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    RTX 3050 6GB will be replacing the RTX 3050 8GB model, Fewer cores, Lesser Memory bandwidth, and hopefully a cheaper price

    The news that NVIDIA was working on a new GeForce RTX 3050 6GB VRAM Model, with features for a lower price, cut down cuda cores, was first leaked by WCCF Tech back in October. It seems that more information regarding the specifications of this particular SKU is now accessible on the Chinese Board Channel forums.

    It appears that RTX 4060 sales are adversely impacted by the 8GB version of the card, which is why NVIDIA decided to discontinue the RTX 3050 8GB model. Instead, a new version with 6GB of memory that is similar to the mobile version (RTX 2050) will be released.

    With 6GB of VRAM for the upcoming RTX 3050 model, a 96-bit or 128-bit memory bus might be employed. Given the GA106 GPU, both solutions are workable, but it is expected that the new model will most likely be selected for a shorter memory bus. At some point, Nvidia will probably release GPUs, and since CEO Jensen dislikes putting in sufficient VRAM, we’ll have to pay for it separately.

    RTX 3050 6GB
    Source: WCCF Tech

    If the specifications are lowered, there will be a small reduction in overall power consumption and some designs that do not require an external power supply. Most of the cards you are thinking about have power ratings between 70 and 100W. The quad display outputs on the card—three DP and one HDMI—will not change.

    NVIDIA seems to have created this model to cater to the large number of entry-level users that the RTX 40 series did not include. The card is expected to be priced in the US sub-$200 range, competing with GPUs like the Arc A580/A750 and RX 6600, which are powered by RDNA 2 and Arc Alchemist architectures respectively. There are rumors that the NVIDIA GeForce RTX 3050 8 GB graphics card will be discontinued; until a replacement is revealed, the 6 GB model will remain available at entry-level pricing. The RTX 3050 6 GB is expected to be available for purchase in January 2024.

    The way that Classical Technology calls out Nvidia and its shenanigans is excellent.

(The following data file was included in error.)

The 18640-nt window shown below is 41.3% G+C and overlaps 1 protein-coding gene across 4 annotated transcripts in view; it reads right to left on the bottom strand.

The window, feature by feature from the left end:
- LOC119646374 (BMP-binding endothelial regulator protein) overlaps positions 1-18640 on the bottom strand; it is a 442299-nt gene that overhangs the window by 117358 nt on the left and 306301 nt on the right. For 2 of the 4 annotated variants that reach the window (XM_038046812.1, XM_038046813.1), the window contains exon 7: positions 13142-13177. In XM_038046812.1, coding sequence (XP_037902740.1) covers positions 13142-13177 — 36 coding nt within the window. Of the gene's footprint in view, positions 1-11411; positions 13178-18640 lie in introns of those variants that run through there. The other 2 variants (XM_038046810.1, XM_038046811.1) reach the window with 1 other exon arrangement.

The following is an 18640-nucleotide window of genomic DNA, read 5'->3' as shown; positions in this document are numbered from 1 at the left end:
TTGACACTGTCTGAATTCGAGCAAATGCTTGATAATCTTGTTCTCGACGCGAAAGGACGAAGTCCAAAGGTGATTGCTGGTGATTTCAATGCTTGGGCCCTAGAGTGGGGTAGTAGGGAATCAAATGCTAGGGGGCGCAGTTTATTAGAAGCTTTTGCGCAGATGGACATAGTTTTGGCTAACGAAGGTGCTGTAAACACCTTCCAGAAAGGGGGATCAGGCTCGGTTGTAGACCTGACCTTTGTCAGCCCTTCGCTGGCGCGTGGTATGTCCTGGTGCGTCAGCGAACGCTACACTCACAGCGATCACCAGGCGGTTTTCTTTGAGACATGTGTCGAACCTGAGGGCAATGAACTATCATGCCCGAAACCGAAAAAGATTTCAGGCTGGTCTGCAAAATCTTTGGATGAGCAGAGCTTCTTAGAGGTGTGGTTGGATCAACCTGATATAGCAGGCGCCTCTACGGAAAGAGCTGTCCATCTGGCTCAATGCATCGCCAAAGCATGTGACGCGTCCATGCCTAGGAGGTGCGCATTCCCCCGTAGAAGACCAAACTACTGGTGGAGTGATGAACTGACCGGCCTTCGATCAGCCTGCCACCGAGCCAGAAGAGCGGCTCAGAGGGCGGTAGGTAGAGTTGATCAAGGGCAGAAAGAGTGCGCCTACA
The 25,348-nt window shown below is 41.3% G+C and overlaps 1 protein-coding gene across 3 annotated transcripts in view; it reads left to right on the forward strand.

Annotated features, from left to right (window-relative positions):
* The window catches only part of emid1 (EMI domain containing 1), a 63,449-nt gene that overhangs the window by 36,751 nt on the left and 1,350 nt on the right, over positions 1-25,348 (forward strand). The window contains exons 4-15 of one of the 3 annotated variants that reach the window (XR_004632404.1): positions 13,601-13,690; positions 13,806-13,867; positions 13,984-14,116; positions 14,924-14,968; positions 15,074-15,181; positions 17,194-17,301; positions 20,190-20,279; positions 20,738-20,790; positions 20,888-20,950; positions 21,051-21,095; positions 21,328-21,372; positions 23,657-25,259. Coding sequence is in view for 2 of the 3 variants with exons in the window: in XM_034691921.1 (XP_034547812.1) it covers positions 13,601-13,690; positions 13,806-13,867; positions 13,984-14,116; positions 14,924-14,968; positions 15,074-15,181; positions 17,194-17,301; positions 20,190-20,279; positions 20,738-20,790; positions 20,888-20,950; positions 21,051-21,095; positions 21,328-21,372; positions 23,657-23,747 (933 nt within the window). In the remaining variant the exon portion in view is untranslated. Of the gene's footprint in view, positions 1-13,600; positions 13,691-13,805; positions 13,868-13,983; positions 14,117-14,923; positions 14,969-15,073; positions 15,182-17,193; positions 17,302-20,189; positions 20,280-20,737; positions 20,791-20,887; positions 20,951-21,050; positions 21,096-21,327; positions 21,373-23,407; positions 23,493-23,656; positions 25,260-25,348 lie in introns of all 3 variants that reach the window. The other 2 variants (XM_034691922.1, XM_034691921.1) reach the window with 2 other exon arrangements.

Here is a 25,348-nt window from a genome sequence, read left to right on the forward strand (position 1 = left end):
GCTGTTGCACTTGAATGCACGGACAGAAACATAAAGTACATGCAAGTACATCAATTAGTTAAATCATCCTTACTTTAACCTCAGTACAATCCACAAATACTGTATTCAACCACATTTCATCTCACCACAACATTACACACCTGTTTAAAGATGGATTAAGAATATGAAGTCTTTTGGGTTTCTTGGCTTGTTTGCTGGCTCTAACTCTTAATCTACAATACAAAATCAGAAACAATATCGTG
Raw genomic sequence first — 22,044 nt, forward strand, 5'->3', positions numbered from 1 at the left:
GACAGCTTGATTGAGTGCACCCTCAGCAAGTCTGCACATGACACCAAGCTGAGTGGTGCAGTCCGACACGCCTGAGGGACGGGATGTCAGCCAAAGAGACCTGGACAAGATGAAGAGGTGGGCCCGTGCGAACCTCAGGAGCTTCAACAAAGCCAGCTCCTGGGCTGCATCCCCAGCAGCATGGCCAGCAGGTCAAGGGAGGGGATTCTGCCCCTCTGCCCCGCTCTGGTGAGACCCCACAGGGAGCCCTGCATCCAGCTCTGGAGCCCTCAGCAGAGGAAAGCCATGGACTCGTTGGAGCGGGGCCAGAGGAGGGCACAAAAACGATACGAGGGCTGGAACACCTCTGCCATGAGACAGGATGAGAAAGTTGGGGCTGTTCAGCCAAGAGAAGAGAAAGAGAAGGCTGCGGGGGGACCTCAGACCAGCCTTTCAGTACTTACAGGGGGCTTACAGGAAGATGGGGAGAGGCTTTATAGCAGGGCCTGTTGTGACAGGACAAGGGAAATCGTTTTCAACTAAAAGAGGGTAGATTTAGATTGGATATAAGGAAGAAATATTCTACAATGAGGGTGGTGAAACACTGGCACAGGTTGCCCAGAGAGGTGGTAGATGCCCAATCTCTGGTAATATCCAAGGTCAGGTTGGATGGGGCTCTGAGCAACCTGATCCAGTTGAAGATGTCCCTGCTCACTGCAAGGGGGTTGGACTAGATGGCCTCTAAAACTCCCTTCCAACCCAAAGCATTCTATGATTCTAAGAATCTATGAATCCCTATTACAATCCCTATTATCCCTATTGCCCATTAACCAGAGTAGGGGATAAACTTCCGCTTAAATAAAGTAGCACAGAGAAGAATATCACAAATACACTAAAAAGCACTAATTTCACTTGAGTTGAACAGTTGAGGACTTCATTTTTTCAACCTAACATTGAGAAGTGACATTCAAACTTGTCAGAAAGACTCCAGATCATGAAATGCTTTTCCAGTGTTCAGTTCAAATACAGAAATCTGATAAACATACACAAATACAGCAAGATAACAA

Speaking of limitations, NVIDIA purposefully reduces the amount of VRAM and the memory bus on its GPUs, which is necessary for high-resolution and high-fidelity gaming. Later this year, NVIDIA also intends to release a super series of GPUs that will outperform the current models in terms of performance and VRAM.

    I recognize that, with AI growing rapidly, they aren’t managing a charity that will attend to the needs of gamers and give them attention—that is, unless the US government screws them over with the AI and GPU sales fiasco in China. To force customers to purchase the same GPU twice—once with less VRAM and again with more VRAM—they plan to reintroduce the Super series.

    NVIDIA finds itself at a crossroads. Navigating the current situation requires open communication, transparency, and a renewed focus on customer satisfaction. By resolving the issues with the RTX 3050 downgrade and making sure that upgrading to the next Super series doesn’t feel forced.

    The gaming community is vocal and very passionate. NVIDIA needs to show that it is dedicated to providing performance and value, not just maximizing profits. Then and only then will it be able to guarantee a robust and healthy gaming ecosystem for future generations. Let’s cross our fingers and hope for the best.

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